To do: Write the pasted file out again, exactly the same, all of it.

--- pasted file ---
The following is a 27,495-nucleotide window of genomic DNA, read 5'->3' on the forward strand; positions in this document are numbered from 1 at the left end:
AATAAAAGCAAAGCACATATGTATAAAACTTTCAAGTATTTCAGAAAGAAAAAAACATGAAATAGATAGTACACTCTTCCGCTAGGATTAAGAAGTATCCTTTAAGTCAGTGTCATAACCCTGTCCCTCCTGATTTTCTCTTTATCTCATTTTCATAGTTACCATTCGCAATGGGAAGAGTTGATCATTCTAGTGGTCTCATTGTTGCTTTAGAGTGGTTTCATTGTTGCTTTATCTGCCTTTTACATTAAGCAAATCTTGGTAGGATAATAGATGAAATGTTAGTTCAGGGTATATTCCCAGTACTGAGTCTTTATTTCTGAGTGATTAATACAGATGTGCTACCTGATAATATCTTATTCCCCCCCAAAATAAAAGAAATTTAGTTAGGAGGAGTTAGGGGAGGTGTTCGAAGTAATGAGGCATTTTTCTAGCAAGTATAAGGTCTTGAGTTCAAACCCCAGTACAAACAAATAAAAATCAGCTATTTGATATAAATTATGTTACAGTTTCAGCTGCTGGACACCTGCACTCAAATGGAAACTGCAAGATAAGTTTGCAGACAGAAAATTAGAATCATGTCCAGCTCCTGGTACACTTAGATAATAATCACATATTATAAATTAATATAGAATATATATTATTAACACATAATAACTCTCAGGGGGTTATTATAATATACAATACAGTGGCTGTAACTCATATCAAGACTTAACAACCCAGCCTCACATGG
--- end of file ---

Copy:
The following is a 27,495-nucleotide window of genomic DNA, read 5'->3' on the forward strand; positions in this document are numbered from 1 at the left end:
AATAAAAGCAAAGCACATATGTATAAAACTTTCAAGTATTTCAGAAAGAAAAAAACATGAAATAGATAGTACACTCTTCCGCTAGGATTAAGAAGTATCCTTTAAGTCAGTGTCATAACCCTGTCCCTCCTGATTTTCTCTTTATCTCATTTTCATAGTTACCATTCGCAATGGGAAGAGTTGATCATTCTAGTGGTCTCATTGTTGCTTTAGAGTGGTTTCATTGTTGCTTTATCTGCCTTTTACATTAAGCAAATCTTGGTAGGATAATAGATGAAATGTTAGTTCAGGGTATATTCCCAGTACTGAGTCTTTATTTCTGAGTGATTAATACAGATGTGCTACCTGATAATATCTTATTCCCCCCCAAAATAAAAGAAATTTAGTTAGGAGGAGTTAGGGGAGGTGTTCGAAGTAATGAGGCATTTTTCTAGCAAGTATAAGGTCTTGAGTTCAAACCCCAGTACAAACAAATAAAAATCAGCTATTTGATATAAATTATGTTACAGTTTCAGCTGCTGGACACCTGCACTCAAATGGAAACTGCAAGATAAGTTTGCAGACAGAAAATTAGAATCATGTCCAGCTCCTGGTACACTTAGATAATAATCACATATTATAAATTAATATAGAATATATATTATTAACACATAATAACTCTCAGGGGGTTATTATAATATACAATACAGTGGCTGTAACTCATATCAAGACTTAACAACCCAGCCTCACATGG